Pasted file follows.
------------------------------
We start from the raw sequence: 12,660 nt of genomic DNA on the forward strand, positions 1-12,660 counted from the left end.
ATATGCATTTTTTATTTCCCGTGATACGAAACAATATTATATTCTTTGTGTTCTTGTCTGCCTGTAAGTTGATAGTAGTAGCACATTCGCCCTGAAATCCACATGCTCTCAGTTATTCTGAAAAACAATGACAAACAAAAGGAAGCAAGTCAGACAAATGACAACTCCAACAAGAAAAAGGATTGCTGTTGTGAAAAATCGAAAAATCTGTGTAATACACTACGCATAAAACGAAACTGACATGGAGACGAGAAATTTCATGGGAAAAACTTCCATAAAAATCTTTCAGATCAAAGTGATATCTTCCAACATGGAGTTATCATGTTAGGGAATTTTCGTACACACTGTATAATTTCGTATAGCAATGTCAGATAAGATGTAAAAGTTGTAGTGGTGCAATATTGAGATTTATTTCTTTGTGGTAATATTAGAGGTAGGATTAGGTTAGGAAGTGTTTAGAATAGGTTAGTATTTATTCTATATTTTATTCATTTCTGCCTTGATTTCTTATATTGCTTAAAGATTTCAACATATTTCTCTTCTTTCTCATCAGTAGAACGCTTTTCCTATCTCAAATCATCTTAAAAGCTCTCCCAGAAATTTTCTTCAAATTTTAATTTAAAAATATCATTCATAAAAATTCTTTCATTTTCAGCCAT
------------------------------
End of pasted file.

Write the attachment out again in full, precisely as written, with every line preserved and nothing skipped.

We start from the raw sequence: 12,660 nt of genomic DNA on the forward strand, positions 1-12,660 counted from the left end.
ATATGCATTTTTTATTTCCCGTGATACGAAACAATATTATATTCTTTGTGTTCTTGTCTGCCTGTAAGTTGATAGTAGTAGCACATTCGCCCTGAAATCCACATGCTCTCAGTTATTCTGAAAAACAATGACAAACAAAAGGAAGCAAGTCAGACAAATGACAACTCCAACAAGAAAAAGGATTGCTGTTGTGAAAAATCGAAAAATCTGTGTAATACACTACGCATAAAACGAAACTGACATGGAGACGAGAAATTTCATGGGAAAAACTTCCATAAAAATCTTTCAGATCAAAGTGATATCTTCCAACATGGAGTTATCATGTTAGGGAATTTTCGTACACACTGTATAATTTCGTATAGCAATGTCAGATAAGATGTAAAAGTTGTAGTGGTGCAATATTGAGATTTATTTCTTTGTGGTAATATTAGAGGTAGGATTAGGTTAGGAAGTGTTTAGAATAGGTTAGTATTTATTCTATATTTTATTCATTTCTGCCTTGATTTCTTATATTGCTTAAAGATTTCAACATATTTCTCTTCTTTCTCATCAGTAGAACGCTTTTCCTATCTCAAATCATCTTAAAAGCTCTCCCAGAAATTTTCTTCAAATTTTAATTTAAAAATATCATTCATAAAAATTCTTTCATTTTCAGCCAT